The Public Service Pitch Du Jour

Hey, remember public service pitches? I do. We don’t see or hear them much any more, possibly because air time has become so expensive, whether on radio or television. At one time they seemed endless.

The one – actually, it was a family of them – that lingers most vividly in my memory is “The family that prays together stays together. / Go to the church of your choice.” If you’re not virulently hostile to religion, it seems a decent sentiment…but wait: “the church of your choice?” What if that’s an Islamic mosque, or a Satanic temple? Ought such choices to be encouraged?

Others of more recent vintage involve exhortations to enlist in the military, because the skills you can acquire will land you a good job afterward. Now, I have no beef with the military – my father was a Navy man, and I worked in military engineering for three decades – but the claim about enhanced employability runs afoul of the ugly statistics about unemployed veterans. That may have changed for the better in recent years, but there are still a great many firms that tend to shy away from hiring veterans. All that talk about post-traumatic stress disorder and how it can strike without warning has made them skittish.

How about the ones that urged young folks not to drop out of school? Back when the schools were actually in the business of educating their inmates students, that might have been a decent suggestion. Today? Well, let’s just say that the “education” provided by the “twelve year sentence” tends to be more in the direction of victimism, racialist propaganda, indiscipline, hatred of America, and exculpations for thuggery: “coursework” I’d rather not have my progeny subjected to.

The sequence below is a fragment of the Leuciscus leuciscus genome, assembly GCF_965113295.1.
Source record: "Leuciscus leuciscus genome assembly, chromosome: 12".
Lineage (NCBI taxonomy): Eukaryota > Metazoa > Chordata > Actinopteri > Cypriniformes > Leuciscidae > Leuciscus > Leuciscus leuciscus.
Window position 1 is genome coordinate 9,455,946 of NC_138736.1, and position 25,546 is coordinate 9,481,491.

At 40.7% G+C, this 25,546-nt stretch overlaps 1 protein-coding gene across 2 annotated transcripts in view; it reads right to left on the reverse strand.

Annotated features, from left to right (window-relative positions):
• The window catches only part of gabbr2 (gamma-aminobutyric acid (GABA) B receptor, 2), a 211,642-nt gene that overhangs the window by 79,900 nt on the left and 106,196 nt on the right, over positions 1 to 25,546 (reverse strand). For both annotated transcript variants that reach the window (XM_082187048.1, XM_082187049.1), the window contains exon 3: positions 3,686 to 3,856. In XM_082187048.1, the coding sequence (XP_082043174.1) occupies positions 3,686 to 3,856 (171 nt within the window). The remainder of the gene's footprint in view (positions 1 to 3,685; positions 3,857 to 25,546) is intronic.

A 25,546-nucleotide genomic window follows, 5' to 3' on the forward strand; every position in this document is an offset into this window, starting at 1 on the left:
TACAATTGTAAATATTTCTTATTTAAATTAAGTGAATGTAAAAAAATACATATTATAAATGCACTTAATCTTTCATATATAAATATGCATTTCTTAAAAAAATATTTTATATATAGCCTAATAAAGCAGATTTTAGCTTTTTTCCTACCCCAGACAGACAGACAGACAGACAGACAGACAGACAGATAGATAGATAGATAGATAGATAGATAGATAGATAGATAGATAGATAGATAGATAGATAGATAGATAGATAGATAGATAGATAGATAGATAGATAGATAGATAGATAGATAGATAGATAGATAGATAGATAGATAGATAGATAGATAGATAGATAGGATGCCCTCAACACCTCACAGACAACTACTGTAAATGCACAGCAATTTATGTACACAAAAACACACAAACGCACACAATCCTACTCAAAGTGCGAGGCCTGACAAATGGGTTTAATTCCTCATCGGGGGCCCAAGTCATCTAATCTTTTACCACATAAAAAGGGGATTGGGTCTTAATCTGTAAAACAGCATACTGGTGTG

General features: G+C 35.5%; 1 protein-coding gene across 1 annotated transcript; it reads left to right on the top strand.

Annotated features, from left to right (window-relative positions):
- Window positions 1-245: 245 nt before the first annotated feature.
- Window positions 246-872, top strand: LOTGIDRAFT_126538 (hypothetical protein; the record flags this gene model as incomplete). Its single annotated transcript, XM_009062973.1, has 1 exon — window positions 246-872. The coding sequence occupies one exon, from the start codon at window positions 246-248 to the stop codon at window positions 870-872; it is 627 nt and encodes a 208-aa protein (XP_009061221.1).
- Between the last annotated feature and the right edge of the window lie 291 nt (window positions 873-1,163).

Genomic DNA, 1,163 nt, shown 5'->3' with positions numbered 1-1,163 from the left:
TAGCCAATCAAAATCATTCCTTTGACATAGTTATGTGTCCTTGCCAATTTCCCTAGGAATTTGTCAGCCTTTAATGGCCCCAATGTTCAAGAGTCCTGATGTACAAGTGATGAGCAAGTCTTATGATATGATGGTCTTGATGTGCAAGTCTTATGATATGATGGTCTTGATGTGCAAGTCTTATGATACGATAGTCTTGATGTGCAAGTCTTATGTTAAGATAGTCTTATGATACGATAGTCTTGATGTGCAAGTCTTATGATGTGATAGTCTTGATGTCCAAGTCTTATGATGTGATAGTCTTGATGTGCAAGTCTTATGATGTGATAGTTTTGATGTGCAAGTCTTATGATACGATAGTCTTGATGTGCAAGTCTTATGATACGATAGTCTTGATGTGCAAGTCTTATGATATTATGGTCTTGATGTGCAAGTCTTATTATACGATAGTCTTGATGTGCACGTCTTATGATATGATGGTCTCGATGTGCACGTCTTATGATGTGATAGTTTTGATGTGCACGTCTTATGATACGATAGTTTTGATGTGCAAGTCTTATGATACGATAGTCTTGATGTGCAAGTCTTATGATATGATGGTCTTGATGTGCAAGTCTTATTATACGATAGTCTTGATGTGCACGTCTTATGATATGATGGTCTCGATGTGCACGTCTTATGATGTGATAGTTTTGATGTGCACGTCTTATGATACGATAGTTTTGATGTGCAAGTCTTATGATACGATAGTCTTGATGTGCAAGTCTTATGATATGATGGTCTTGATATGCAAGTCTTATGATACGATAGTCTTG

Still every now and then I stumble over a PSP that really does tell us something in the public interest – which really means “in your interest to take seriously.” Here’s the one I found this morning:

Yes, it’s a “tweet.” But Mr. Kelly is saying something people should hear. The Kung Flu Panic has told America’s 88,000 governments that if they can scare us sufficiently, they can strip us of our rights down to the last iota. And so I exhort my Gentle Readers to pass it around as widely as possible. As a public service, don’t y’know.


Skip to comment form

    • Robert Kendall on March 11, 2021 at 11:04 AM

    “Murder Hornets”just did’nt cut it

    1. Agreed, though you have to admit it was creative.

  1. Someone – not me, but someone – should start an ongoing pool for the answer closest in time and reason, to the Next Great Panic. Although I wouldn’t want to give them any ideas.
    I have to admit I caved on the vaccine – I have relatives with medical issues, and I may need to travel quickly. With my joint issues, I just can’t travel as fast as I used to in a car.
    I may have to consider trading in my Tiburon for something roomier and a little more sedate (that makes me feel so old). Really no room to bug out, though. If anyone has any ideas on a recent model car with room in the trunk for some bug-out containers of essentials, put it in the comments. Don’t need all the bells and whistles, I’m just looking for a good value and reliable.

  2. Mr. Kelley’s tweet is short and sweet. Of course I like that. But it’s really not a new insight. That a gangster could come up with “Never let a serious crisis go to waste” proves it.
    I hate to say this because I have considerable disrespect for Ayn Rand’s attitude toward the common man. But she nailed the enemy’s methodology. When she had John Galt use his Machine to take over the airwaves she revealed the secret to how this all was made possible. Destroy the means to broadcast the propaganda and just about every deadly totalitarianism of the last hundred years would have failed. They could not succeed in stampeding the herds into submission without complete control of information on a wide scale.
    If I can force myself to follow up a simplified version of an analogy I long ago sketched out — no guarantees — more anon.

Comments have been disabled.